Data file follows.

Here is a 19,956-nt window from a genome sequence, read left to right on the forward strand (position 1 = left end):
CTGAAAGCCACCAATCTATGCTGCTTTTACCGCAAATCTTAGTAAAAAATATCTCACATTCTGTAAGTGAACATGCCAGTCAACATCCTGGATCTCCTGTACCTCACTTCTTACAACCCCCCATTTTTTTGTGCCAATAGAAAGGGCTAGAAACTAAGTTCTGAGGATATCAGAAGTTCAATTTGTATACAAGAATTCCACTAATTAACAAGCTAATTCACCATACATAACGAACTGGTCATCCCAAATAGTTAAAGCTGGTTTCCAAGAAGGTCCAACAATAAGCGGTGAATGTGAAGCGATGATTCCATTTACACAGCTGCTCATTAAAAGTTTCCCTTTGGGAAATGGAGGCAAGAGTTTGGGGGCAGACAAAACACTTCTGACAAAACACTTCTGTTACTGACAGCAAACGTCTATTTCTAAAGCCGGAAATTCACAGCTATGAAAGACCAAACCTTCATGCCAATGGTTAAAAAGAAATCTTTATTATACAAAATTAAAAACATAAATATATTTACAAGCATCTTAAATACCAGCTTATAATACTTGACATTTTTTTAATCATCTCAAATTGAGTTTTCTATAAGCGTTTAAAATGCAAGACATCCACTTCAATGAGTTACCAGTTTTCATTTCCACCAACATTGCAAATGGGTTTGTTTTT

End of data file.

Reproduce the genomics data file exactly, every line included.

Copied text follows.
Here is a 19,956-nt window from a genome sequence, read left to right on the forward strand (position 1 = left end):
CTGAAAGCCACCAATCTATGCTGCTTTTACCGCAAATCTTAGTAAAAAATATCTCACATTCTGTAAGTGAACATGCCAGTCAACATCCTGGATCTCCTGTACCTCACTTCTTACAACCCCCCATTTTTTTGTGCCAATAGAAAGGGCTAGAAACTAAGTTCTGAGGATATCAGAAGTTCAATTTGTATACAAGAATTCCACTAATTAACAAGCTAATTCACCATACATAACGAACTGGTCATCCCAAATAGTTAAAGCTGGTTTCCAAGAAGGTCCAACAATAAGCGGTGAATGTGAAGCGATGATTCCATTTACACAGCTGCTCATTAAAAGTTTCCCTTTGGGAAATGGAGGCAAGAGTTTGGGGGCAGACAAAACACTTCTGACAAAACACTTCTGTTACTGACAGCAAACGTCTATTTCTAAAGCCGGAAATTCACAGCTATGAAAGACCAAACCTTCATGCCAATGGTTAAAAAGAAATCTTTATTATACAAAATTAAAAACATAAATATATTTACAAGCATCTTAAATACCAGCTTATAATACTTGACATTTTTTTAATCATCTCAAATTGAGTTTTCTATAAGCGTTTAAAATGCAAGACATCCACTTCAATGAGTTACCAGTTTTCATTTCCACCAACATTGCAAATGGGTTTGTTTTT